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Printing of conducting inks on paper

T.C. Claypole, E. Jewell, W.J. Ray, Y. Berri, Eifion Jewell Orcid Logo

Proceedings of the Technical Association of the Graphic Arts, TAGA

Swansea University Author: Eifion Jewell Orcid Logo

Abstract

Paper has many attractions as a substrate for the manufacture of flexible electronics, particularly the comparative ease of recycling and recovering the constituents of the inks. However, it is not as smooth as the polymer substrates and also does not normally have sufficient barrier properties for...

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Published in: Proceedings of the Technical Association of the Graphic Arts, TAGA
Published: 2004
Online Access: http://www.scopus.com/inward/record.url?eid=2-s2.0-23244453107&partnerID=MN8TOARS
URI: https://cronfa.swan.ac.uk/Record/cronfa27708
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Abstract: Paper has many attractions as a substrate for the manufacture of flexible electronics, particularly the comparative ease of recycling and recovering the constituents of the inks. However, it is not as smooth as the polymer substrates and also does not normally have sufficient barrier properties for sensitive reactive inks. A paper has been created that has sufficient smoothness for printing of electronics. As a first stage of the evaluation of this coated stock, a series of trials have been undertaken where appropriate images have been offset printed using a silver conducting ink.This paper presents an analysis of the images in terms appropriate for the manufacture of electronics. The surface roughness, edge straightness, defects (including shorts), the resistance of the lines and line gaps were measured using optical methods, white light ineterferrometry and resistance meters. These are evaluated through two print runs to provide consistency data as required for the manufacture of electronics. In the second print run, an overprint was used to increase the film thickness and hence potentially reduce the resistance of the conductors. The specified gap were improved compared to screen printing. Through a 2000 print run the variation in printed edge (largely a result of substrate roughness) was significant and reduced the printed feature size as “shorts” between adjacent tracks could not be guaranteed over the test length. Small deviations were seen in the gap width were evident between the print direction and cross sheet direction. The printed film thickness was difficult to measure using the white light interferrometry was estimated at approximately 1 micron. Measurement of track resistance confirmed the continuity between adjacent tracks and also implied that film thickness increased through the print run. Double printing of the ink layer led to an increase in track resistance, which was contrary to that expected. Possible reasons for this include the removal of ink from the first printed layer by the second ink application, the predominant transfer of the high resistance base at the second ink application and a lower transfer of the second ink film which is effectively insulated from the first ink film. The results are encouraging and show the potential of paper as a substrate for volume manufacture of disposable electronics. Prototype devices have already been produced from the sheets printed in the trial.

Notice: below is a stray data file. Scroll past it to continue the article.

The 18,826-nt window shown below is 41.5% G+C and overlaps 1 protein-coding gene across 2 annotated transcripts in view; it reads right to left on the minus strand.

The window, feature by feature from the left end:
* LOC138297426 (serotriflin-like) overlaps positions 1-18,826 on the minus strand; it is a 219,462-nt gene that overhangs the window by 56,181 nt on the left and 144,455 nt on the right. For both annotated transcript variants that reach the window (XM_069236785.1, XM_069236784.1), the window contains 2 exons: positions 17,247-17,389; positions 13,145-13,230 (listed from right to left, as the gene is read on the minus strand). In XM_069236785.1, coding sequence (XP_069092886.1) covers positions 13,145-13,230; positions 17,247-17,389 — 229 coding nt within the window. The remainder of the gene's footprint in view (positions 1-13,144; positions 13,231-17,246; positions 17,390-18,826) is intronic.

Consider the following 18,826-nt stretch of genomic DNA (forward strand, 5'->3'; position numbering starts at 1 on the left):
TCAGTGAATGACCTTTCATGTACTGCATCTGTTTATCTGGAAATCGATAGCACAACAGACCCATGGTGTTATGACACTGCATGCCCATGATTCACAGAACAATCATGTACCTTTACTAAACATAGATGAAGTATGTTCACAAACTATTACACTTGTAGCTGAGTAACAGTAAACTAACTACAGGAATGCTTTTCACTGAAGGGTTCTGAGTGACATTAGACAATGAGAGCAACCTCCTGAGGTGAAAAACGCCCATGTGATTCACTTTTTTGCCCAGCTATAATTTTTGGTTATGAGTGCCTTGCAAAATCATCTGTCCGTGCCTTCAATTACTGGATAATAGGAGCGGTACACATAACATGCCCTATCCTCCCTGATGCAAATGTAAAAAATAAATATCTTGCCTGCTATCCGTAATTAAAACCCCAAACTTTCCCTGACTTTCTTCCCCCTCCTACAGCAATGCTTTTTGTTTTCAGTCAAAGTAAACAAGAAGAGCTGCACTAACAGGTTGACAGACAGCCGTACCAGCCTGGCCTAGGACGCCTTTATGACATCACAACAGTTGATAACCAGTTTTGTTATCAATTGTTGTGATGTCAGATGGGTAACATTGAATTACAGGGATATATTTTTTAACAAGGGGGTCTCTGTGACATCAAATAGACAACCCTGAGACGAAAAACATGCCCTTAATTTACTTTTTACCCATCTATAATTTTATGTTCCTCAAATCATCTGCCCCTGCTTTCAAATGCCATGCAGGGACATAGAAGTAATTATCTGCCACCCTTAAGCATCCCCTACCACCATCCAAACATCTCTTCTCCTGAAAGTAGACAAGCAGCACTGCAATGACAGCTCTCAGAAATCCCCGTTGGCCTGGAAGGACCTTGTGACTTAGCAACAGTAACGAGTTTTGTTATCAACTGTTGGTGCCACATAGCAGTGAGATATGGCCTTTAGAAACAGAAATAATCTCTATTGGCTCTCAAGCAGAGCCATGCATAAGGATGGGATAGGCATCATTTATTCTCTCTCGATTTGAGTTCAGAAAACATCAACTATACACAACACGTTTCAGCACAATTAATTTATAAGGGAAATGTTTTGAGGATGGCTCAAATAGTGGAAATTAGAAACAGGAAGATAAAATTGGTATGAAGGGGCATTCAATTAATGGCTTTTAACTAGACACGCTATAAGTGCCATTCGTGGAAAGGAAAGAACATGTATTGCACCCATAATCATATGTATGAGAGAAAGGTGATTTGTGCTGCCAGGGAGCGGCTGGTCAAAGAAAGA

Keywords: Offset lithography, paper, conductive ink
College: College of Engineering